With all of the current talk about the need for women to be more recognized in relation to men, “The Wife,” directed by Björn Runge, is certainly timely even though set in 1992. Glenn Close is hauntingly excellent in her portrayal of Joan, the wife of author Joe Castleman, portrayed with conceit and obliviousness toward her feelings by Jonathan Pryce. Joe is being awarded the Nobel Prize for Literature in recognition of his writing and Joan accompanies him to Stockholm for the ceremony.
The screenplay by Jane Anderson is based on Meg Wolitzer’s novel, and the adaptation gains from the performances of Close and Pryce. Close is particularly fascinating to watch as she plays a woman seething with resentment, but trying to keep it under control as the good wife. Although she is in love with her husband, there is a secret in their relationship that steadily drives her emotions to a breaking point.
In Stockholm all is set for the grand celebration and acceptance that showers honor upon Joe, who revels in being the award recipient. Joan’s duty is to be the loyal wife and bask in her husband’s celebrity.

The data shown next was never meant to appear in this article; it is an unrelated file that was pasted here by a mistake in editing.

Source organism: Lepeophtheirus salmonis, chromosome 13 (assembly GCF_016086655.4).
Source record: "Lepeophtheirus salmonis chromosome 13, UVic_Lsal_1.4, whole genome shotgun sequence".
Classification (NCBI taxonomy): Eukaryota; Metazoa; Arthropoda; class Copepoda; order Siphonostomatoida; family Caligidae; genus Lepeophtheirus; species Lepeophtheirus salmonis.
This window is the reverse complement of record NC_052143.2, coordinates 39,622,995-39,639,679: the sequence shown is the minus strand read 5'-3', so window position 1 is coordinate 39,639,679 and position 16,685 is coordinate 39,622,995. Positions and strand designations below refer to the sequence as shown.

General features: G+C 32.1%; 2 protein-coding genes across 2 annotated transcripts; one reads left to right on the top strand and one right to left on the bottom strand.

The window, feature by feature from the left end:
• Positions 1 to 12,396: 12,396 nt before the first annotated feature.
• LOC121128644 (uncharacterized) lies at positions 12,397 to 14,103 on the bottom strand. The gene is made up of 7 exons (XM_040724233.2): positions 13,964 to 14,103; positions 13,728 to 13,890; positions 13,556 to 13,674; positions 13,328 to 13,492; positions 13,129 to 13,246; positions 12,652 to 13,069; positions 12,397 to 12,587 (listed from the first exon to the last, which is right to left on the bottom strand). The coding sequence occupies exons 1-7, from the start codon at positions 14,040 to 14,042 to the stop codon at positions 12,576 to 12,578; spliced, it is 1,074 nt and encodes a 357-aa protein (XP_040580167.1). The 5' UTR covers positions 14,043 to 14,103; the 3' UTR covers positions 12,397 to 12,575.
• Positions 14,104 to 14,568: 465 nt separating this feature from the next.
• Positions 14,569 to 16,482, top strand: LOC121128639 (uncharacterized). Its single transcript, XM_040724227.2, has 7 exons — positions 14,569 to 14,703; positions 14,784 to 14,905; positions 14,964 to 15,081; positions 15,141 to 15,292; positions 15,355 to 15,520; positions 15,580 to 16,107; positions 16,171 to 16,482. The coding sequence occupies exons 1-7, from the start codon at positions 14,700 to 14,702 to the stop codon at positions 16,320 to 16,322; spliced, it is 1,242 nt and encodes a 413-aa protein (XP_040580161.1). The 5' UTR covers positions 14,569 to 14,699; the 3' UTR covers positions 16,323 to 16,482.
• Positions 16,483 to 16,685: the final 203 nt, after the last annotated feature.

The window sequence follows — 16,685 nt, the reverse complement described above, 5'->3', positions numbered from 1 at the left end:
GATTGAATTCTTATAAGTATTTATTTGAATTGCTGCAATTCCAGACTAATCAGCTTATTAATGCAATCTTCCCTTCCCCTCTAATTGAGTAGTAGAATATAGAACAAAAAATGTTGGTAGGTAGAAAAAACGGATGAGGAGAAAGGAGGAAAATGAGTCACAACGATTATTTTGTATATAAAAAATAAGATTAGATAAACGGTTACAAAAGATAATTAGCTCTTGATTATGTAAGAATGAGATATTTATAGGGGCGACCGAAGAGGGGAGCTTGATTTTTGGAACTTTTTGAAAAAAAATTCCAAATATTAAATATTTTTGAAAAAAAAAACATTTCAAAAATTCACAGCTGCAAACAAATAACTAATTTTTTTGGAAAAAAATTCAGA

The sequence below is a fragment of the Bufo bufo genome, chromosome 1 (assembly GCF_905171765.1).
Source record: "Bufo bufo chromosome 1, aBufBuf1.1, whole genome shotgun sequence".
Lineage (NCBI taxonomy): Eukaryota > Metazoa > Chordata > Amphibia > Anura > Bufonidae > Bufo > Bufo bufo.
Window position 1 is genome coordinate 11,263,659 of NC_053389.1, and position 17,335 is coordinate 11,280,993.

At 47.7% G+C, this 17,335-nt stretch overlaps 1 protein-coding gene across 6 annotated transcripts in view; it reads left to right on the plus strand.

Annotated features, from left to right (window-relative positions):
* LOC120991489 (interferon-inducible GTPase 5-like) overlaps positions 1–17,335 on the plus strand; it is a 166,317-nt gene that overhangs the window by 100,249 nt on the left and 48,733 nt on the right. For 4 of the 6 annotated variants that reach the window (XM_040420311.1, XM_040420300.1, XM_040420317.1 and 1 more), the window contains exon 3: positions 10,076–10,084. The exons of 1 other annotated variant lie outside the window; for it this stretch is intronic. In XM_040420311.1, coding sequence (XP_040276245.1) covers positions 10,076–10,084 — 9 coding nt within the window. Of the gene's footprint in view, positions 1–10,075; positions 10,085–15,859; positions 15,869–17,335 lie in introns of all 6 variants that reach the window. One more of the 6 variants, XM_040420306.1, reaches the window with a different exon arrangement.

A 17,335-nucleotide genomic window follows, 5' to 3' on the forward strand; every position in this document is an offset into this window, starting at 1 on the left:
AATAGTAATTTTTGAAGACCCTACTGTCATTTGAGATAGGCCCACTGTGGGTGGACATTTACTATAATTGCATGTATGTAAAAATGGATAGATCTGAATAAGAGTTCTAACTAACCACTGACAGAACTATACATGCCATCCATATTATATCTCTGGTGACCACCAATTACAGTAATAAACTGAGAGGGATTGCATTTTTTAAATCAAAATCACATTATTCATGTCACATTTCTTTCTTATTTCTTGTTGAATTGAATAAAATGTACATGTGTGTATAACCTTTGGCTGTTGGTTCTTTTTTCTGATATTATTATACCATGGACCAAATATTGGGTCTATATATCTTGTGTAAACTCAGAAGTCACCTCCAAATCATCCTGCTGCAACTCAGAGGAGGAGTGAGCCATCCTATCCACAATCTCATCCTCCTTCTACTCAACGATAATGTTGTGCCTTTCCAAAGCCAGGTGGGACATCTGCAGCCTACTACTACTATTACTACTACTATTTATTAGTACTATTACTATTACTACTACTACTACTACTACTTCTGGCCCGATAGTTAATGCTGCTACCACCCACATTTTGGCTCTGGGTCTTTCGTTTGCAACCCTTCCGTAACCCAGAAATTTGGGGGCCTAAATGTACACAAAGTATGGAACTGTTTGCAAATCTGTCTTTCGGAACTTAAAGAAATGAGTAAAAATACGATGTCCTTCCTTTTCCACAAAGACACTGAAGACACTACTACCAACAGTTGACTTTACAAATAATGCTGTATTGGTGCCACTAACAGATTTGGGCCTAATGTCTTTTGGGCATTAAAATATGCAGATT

The bubble is jabbed by the presence of Christian Slater as conniving journalist Nathaniel, who wants to write a biography of Joe. He senses a juicy situation and pressures Joan for information, but she tries to protect herself and her husband. Meanwhile Joe has the problem of a son, David (Max Irons), who resents his father’s control.
One can sense by the buildup and the performances that an explosion is coming, and we can venture a guess as to the back story. When the dam finally bursts, there is an emotional outpouring in which the past surfaces. How will it be solved?
Both Close and Pryce do some of their best work here. Each contributes mightily to the film’s impact. Close in particular excels, given how much she must show with expression and demeanor until Joan finds the words and courage to state her case. Reviewed October 18, 2017.